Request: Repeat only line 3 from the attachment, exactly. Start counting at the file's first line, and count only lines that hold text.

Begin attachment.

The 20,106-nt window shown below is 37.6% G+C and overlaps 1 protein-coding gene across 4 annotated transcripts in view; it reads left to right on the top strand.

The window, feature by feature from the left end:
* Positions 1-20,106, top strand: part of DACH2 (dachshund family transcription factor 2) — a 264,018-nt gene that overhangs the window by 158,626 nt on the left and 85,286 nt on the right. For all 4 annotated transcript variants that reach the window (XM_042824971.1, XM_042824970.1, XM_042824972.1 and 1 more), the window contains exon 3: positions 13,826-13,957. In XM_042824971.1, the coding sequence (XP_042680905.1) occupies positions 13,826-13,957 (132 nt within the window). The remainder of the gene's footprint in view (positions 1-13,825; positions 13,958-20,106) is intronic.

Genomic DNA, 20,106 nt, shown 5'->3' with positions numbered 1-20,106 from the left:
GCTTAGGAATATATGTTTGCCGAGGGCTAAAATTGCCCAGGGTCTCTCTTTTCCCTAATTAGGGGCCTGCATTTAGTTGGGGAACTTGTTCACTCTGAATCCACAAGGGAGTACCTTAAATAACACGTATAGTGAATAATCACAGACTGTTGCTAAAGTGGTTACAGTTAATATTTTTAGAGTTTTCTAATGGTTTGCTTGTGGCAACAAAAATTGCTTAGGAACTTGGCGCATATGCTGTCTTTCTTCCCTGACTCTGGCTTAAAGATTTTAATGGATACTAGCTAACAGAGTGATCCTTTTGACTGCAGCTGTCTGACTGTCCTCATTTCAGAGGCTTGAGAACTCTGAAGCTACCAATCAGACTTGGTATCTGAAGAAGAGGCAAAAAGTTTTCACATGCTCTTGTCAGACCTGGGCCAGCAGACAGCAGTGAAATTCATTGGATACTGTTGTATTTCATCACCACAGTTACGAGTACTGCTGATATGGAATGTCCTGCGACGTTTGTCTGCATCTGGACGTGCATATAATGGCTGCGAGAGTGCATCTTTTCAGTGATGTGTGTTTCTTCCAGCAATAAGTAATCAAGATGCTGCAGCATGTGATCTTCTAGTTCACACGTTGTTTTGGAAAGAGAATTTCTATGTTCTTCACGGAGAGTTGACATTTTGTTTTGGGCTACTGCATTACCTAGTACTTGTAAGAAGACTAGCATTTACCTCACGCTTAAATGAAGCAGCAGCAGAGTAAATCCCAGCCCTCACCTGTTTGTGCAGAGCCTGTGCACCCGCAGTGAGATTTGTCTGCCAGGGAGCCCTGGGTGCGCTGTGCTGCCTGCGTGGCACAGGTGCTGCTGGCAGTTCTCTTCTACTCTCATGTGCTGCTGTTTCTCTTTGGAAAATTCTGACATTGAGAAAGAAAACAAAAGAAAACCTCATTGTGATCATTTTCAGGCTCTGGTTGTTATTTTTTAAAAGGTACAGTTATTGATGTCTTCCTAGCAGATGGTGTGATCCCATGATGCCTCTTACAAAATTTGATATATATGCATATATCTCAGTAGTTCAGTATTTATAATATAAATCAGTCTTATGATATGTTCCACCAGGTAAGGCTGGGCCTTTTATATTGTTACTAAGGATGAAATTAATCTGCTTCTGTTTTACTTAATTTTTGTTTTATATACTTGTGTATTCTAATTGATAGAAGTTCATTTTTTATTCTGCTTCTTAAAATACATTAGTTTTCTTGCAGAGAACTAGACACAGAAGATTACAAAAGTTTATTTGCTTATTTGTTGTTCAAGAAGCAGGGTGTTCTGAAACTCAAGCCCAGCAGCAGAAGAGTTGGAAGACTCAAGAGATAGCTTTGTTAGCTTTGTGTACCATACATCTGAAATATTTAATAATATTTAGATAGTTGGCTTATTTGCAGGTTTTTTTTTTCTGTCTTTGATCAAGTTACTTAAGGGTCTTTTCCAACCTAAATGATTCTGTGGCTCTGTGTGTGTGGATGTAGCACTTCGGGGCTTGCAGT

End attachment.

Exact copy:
* Positions 1-20,106, top strand: part of DACH2 (dachshund family transcription factor 2) — a 264,018-nt gene that overhangs the window by 158,626 nt on the left and 85,286 nt on the right. For all 4 annotated transcript variants that reach the window (XM_042824971.1, XM_042824970.1, XM_042824972.1 and 1 more), the window contains exon 3: positions 13,826-13,957. In XM_042824971.1, the coding sequence (XP_042680905.1) occupies positions 13,826-13,957 (132 nt within the window). The remainder of the gene's footprint in view (positions 1-13,825; positions 13,958-20,106) is intronic.